There is a scene in “Mary Poppins,” the Disney movie starring Julie Andrews, where several characters jump inside a picture.
Bert, the chimney sweep played by Dick Van Dyke, has drawn an image of the English countryside with chalk on a sidewalk. With magical assistance from Mary Poppins, he and the Banks children — Jane and Michael — are able to leap into the world he has imagined.
Visitors can now repeat this experience at “A Spoonful of Sugar,” a new exhibit at the Wenham Museum that celebrates the movie’s 50th anniversary.
“We’ve chosen some of the iconic scenes from that movie and re-created them,” said Jane Bowers, exhibitions curator.
Visitors are invited to enter three scenes at the exhibit as if they were walking into the movie; a fourth scene will remain out of bounds.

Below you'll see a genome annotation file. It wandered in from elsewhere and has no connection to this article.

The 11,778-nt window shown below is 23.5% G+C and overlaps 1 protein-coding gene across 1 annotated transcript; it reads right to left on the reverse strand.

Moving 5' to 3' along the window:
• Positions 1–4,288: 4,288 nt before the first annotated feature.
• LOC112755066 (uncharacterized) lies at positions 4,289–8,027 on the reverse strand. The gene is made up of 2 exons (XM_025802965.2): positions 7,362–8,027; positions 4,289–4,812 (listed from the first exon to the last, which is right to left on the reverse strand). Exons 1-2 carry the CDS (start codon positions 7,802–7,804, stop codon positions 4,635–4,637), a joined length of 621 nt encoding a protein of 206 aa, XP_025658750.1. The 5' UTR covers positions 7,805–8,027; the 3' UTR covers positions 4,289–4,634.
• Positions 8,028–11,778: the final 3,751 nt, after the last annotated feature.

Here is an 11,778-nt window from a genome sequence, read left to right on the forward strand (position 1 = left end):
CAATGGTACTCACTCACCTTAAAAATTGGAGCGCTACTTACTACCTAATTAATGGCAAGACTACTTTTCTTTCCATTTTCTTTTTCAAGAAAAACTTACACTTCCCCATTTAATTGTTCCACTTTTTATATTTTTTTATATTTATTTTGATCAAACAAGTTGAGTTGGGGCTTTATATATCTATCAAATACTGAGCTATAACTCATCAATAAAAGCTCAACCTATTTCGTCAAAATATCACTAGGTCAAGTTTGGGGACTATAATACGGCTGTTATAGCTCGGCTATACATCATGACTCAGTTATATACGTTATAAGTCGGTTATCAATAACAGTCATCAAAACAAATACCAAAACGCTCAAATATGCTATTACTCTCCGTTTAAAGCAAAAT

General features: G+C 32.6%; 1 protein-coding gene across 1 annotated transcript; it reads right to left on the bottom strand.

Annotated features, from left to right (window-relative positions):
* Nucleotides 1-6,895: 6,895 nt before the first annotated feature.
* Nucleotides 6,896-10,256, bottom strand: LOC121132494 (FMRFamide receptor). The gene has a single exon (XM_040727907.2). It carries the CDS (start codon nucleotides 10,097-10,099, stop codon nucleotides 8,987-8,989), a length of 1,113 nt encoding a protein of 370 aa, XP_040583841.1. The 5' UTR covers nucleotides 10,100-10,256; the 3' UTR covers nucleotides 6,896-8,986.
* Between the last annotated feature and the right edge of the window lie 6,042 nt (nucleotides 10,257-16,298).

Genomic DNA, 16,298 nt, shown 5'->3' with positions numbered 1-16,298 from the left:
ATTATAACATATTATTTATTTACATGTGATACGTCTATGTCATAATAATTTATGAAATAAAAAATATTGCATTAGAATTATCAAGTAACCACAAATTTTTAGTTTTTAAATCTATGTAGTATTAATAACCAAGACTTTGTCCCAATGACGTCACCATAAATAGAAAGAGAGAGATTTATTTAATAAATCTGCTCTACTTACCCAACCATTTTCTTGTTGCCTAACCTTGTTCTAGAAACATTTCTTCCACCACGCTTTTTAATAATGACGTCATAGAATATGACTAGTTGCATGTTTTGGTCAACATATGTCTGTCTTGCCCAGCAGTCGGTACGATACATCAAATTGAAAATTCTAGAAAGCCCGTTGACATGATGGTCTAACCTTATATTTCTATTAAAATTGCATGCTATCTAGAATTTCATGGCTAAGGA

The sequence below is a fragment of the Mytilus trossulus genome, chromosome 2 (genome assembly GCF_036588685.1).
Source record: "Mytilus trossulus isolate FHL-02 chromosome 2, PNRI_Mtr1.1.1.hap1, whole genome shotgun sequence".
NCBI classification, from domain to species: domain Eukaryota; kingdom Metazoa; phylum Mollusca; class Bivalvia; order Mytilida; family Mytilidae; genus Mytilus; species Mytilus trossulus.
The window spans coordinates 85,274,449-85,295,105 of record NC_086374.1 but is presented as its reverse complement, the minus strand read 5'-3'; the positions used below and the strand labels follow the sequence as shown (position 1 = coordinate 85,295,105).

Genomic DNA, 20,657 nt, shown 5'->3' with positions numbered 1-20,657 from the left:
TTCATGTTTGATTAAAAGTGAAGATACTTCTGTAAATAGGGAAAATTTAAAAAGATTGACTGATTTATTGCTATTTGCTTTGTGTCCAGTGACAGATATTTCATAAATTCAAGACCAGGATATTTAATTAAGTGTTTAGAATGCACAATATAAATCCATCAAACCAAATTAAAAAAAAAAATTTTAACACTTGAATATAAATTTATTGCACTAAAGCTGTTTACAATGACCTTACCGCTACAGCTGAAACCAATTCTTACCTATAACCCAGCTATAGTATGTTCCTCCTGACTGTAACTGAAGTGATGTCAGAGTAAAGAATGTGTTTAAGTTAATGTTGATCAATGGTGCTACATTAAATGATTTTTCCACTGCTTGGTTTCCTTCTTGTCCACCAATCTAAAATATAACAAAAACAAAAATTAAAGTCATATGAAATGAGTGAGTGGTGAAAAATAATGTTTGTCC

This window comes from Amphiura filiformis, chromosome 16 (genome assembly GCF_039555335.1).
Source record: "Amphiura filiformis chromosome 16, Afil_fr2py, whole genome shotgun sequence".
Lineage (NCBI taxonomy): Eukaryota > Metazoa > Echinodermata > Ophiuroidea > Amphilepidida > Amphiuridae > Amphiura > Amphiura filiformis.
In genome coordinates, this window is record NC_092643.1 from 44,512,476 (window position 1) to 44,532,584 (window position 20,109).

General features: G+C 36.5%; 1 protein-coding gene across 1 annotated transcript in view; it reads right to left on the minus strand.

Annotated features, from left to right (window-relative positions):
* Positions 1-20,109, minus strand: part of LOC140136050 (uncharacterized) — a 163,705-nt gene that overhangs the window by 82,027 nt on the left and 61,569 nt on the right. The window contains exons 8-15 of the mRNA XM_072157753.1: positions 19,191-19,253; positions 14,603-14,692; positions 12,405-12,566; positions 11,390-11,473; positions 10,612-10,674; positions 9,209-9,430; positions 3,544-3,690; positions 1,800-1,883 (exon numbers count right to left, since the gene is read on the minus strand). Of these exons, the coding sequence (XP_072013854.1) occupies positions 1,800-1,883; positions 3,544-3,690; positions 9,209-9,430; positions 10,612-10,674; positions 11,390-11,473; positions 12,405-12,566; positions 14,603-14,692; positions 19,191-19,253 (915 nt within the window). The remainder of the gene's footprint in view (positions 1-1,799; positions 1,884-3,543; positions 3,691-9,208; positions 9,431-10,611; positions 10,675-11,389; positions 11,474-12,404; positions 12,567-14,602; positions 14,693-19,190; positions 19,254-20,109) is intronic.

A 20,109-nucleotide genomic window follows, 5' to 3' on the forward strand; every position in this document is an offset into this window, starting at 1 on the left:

“‘A Spoonful of Sugar’ is one of the first songs that is sung by Julie Andrews, while she is helping clean up the nursery, so we’re creating the Banks children’s nursery,” Bowers said. “It is toys from our own collection and furnishings roughly of the right period. That’s the hands-off part of the gallery.”
A second, interactive version of the nursery has more contemporary toys but is equally messy and invites children to clean it up.
“When Poppins arrives, it is a complete mess, the toys are scattered, and she sings the song to help the children clean up,” Bowers said. “We’ve designed it so they can make as much of a mess as they want to.
“But, like Mary Poppins would want them to, they are encouraged to clean it up. You can take a chore and turn it into something fun to do — that’s the lesson Mary Poppins is trying to teach in ‘Spoonful of Sugar.’”